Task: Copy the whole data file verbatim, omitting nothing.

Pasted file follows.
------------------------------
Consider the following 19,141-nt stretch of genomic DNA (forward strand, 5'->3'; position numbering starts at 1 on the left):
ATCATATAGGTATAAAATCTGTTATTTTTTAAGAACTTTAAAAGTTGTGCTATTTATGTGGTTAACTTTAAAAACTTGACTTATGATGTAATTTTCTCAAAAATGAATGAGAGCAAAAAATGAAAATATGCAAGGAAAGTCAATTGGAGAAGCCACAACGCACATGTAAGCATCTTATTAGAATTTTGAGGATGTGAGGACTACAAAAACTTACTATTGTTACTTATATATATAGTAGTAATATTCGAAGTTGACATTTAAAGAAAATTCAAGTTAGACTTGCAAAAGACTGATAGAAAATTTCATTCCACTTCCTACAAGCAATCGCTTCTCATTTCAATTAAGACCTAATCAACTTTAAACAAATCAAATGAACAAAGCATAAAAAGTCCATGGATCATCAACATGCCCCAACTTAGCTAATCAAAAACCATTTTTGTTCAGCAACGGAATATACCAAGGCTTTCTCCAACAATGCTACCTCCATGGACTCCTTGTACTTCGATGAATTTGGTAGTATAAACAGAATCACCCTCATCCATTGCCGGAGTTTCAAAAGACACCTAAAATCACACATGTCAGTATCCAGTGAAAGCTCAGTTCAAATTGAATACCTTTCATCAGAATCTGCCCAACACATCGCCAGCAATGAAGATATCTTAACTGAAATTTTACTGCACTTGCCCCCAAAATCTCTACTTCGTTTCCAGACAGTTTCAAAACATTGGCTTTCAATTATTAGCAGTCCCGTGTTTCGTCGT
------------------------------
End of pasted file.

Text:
Consider the following 19,141-nt stretch of genomic DNA (forward strand, 5'->3'; position numbering starts at 1 on the left):
ATCATATAGGTATAAAATCTGTTATTTTTTAAGAACTTTAAAAGTTGTGCTATTTATGTGGTTAACTTTAAAAACTTGACTTATGATGTAATTTTCTCAAAAATGAATGAGAGCAAAAAATGAAAATATGCAAGGAAAGTCAATTGGAGAAGCCACAACGCACATGTAAGCATCTTATTAGAATTTTGAGGATGTGAGGACTACAAAAACTTACTATTGTTACTTATATATATAGTAGTAATATTCGAAGTTGACATTTAAAGAAAATTCAAGTTAGACTTGCAAAAGACTGATAGAAAATTTCATTCCACTTCCTACAAGCAATCGCTTCTCATTTCAATTAAGACCTAATCAACTTTAAACAAATCAAATGAACAAAGCATAAAAAGTCCATGGATCATCAACATGCCCCAACTTAGCTAATCAAAAACCATTTTTGTTCAGCAACGGAATATACCAAGGCTTTCTCCAACAATGCTACCTCCATGGACTCCTTGTACTTCGATGAATTTGGTAGTATAAACAGAATCACCCTCATCCATTGCCGGAGTTTCAAAAGACACCTAAAATCACACATGTCAGTATCCAGTGAAAGCTCAGTTCAAATTGAATACCTTTCATCAGAATCTGCCCAACACATCGCCAGCAATGAAGATATCTTAACTGAAATTTTACTGCACTTGCCCCCAAAATCTCTACTTCGTTTCCAGACAGTTTCAAAACATTGGCTTTCAATTATTAGCAGTCCCGTGTTTCGTCGT